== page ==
Rep. Jane Harman (D., Calif.) introduced a bill last week to close Guantanamo and said that as a result of operating the prison, the U.S. "has paid a steep price in eroded moral authority. We've flouted the very legal protections that we've tried to export to the rest of the world."

According to people familiar with Mr. Obama's plans, the executive order will direct officials to examine each detainee's case to determine who can be released and find a place to send those who must remain held.

Mr. Obama acknowledged over the weekend the process will take time.

"It is more difficult than I think a lot of people realize," he told ABC's "This Week." "I think it's going to take some time."

He added: "But I don't want to be ambiguous about this. We are going to close Guantanamo and we are going to make sure that the procedures we set up are ones that abide by our Constitution."

He said "part of the challenge" is that many of the people who have been detained may be "very dangerous" but have not been put on trial or had any formal adjudication, and the evidence against them may be tainted.
Posted by Lisa at 11:45 AM
January 25, 2005
Sending A Second Letter's Even Sweeter - Help Stop Gonzales Confirmation

I've written a second letter that I'm sending now to all of the members on the judiciary committee. (Hopefully I'll have a better list by email of them soon...)

Here's a link to the first letter, in case you haven't sent that one yet.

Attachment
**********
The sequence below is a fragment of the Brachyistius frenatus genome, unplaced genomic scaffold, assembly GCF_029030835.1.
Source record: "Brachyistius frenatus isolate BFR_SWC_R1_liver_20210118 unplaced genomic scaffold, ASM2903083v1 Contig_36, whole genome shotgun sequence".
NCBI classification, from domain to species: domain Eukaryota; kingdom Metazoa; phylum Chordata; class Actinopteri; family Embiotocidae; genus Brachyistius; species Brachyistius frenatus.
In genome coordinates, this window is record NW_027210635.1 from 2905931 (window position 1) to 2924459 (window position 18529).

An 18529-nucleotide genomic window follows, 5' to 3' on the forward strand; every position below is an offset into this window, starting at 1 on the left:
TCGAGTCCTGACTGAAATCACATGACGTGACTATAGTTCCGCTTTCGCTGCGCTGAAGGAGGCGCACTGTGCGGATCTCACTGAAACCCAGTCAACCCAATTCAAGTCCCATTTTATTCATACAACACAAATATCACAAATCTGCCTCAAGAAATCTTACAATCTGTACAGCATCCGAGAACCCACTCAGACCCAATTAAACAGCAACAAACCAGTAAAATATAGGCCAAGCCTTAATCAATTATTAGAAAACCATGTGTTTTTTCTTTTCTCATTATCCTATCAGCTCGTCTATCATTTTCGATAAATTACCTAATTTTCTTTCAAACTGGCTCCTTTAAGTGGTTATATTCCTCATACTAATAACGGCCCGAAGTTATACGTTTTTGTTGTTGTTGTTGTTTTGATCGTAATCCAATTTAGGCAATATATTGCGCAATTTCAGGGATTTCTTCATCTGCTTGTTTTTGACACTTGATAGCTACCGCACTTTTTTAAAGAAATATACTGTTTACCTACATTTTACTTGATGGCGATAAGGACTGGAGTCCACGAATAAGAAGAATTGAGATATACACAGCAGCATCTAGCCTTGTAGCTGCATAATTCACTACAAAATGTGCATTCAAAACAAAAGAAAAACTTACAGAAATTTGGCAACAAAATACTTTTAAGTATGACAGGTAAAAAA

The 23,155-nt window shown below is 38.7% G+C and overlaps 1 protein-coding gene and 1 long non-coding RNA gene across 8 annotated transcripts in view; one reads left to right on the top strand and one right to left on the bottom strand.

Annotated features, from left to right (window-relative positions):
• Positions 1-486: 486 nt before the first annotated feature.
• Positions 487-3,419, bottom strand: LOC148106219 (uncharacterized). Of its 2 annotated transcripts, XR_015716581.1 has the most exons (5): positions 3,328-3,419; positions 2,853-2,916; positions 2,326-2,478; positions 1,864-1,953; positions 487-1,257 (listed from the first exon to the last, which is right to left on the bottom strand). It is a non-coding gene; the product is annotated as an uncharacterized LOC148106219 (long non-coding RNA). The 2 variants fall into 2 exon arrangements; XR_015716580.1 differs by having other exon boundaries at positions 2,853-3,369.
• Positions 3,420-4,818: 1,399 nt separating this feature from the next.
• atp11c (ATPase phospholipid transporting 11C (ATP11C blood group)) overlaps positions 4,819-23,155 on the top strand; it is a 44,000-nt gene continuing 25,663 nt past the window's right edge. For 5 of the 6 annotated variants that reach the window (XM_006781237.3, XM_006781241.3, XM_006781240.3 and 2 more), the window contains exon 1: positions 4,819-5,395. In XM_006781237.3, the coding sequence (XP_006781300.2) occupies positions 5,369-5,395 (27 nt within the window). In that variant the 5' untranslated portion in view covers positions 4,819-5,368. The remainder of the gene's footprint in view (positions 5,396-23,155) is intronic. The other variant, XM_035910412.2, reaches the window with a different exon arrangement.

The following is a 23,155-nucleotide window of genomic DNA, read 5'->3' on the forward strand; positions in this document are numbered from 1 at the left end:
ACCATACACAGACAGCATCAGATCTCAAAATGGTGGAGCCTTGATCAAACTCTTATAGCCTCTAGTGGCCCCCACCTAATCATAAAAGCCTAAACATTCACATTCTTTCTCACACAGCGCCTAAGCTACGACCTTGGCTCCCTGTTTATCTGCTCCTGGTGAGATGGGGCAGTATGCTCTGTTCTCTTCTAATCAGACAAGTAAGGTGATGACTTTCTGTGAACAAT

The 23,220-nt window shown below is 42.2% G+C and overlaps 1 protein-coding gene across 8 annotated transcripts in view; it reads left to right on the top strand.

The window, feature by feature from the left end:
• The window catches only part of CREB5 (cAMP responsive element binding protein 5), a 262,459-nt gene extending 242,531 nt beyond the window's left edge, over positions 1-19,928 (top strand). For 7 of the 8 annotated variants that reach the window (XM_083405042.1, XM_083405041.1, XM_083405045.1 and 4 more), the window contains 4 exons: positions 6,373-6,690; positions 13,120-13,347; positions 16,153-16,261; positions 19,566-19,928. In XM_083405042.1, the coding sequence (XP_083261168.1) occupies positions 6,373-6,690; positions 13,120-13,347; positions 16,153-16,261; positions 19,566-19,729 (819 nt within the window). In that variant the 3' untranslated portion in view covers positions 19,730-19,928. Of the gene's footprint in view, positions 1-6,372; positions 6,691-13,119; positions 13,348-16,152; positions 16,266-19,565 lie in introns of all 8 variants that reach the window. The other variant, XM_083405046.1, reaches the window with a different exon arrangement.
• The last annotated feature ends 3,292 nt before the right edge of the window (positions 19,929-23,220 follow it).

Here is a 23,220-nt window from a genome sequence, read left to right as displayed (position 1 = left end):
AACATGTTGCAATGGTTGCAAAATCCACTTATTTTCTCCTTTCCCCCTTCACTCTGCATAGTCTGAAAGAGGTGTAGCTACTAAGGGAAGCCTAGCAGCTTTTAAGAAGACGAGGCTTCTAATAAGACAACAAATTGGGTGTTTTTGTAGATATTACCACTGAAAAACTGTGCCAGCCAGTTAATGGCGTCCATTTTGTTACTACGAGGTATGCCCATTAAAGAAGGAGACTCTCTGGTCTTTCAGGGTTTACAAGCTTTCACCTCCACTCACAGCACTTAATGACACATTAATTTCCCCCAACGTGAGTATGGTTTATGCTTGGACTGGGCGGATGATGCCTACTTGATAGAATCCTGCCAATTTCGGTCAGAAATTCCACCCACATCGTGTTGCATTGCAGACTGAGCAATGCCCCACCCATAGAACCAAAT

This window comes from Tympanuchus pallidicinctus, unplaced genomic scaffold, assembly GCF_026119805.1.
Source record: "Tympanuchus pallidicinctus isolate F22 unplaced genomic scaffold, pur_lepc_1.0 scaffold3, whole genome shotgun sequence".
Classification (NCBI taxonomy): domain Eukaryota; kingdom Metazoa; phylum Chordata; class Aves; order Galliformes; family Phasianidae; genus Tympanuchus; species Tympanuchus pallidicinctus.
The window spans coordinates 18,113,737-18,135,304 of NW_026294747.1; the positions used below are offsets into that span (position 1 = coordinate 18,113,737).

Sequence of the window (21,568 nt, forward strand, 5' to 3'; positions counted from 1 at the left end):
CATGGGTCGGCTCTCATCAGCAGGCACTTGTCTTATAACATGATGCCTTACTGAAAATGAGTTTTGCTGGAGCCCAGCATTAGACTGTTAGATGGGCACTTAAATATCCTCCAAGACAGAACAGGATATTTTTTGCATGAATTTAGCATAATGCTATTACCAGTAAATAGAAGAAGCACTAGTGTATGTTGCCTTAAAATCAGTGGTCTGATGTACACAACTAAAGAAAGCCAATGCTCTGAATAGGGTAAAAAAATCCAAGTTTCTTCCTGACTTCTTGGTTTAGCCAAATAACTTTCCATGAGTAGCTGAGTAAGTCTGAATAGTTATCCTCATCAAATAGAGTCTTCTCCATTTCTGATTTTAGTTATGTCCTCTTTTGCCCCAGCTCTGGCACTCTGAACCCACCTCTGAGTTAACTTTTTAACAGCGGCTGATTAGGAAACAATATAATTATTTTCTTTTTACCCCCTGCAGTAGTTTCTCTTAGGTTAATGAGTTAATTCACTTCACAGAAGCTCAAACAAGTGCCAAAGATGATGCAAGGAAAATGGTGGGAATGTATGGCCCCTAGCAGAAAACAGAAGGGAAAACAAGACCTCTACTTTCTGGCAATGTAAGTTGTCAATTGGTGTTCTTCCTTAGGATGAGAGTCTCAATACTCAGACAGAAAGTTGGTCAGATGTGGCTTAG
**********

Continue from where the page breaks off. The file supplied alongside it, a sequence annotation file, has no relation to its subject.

Subject header: Protect Our Troops - Oppose Gonzales Nomination


Dear Senator,

I'm writing you to a second time to request that you vote against the confirmation of Alberto Gonzales as US Attorney General because I feel it is so vitally important.

We must protect the Geneva Conventions, the War Crimes Act, and our diplomatic credibility throughout the rest of the free world. Now more than ever, with an unprecedented number of our armed forces and National Guard forces on active duty all over the world.

Send a message of strength and a clear signal that the abuses of Guantanamo and Abu Ghraib are being taken seriously, and that those days are over. Otherwise, you will send our troops, our country and the rest of the world in a very dangerous direction.

Sincerely,

Lisa Rein


Send to:

All the senators on the
judiciary committee
.

Senator Dick Durbin, (202) 224-2152,

http://durbin.senate.gov/sitepages/contact.htm

Senator Patrick Leahy, (202) 224-4242, senator_leahy@leahy.senate.gov

Senator Barbara Boxer, (202) 224-3553,

http://boxer.senate.gov/contact/webform.cfm

Senator Russ Feingold, (202) 224-5323, russ_feingold@feingold.senate.gov

Senator Edward Kennedy, 202/224-4543, senator@kennedy.senate.gov

Senator Tom Harkin, (202) 224-3254, tom_harkin@harkin.senate.gov

Senator Jim Jeffords, (202) 224-5141, Vermont@jeffords.senate.gov

Posted by Lisa at 08:09 AM
December 01, 2004
Red Cross Confirms Prisoner Abuse In Guantanamo